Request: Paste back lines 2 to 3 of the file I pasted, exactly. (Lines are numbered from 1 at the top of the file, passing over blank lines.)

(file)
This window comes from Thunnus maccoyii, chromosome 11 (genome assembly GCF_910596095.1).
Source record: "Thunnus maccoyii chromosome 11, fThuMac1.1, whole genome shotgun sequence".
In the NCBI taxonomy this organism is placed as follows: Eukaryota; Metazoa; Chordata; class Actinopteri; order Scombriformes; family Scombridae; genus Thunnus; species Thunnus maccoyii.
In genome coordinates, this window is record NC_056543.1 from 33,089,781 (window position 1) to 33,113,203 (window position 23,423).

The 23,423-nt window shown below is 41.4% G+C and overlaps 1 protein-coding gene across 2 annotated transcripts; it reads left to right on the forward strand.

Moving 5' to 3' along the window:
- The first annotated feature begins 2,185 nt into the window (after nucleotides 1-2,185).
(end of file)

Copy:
Source record: "Thunnus maccoyii chromosome 11, fThuMac1.1, whole genome shotgun sequence".
In the NCBI taxonomy this organism is placed as follows: Eukaryota; Metazoa; Chordata; class Actinopteri; order Scombriformes; family Scombridae; genus Thunnus; species Thunnus maccoyii.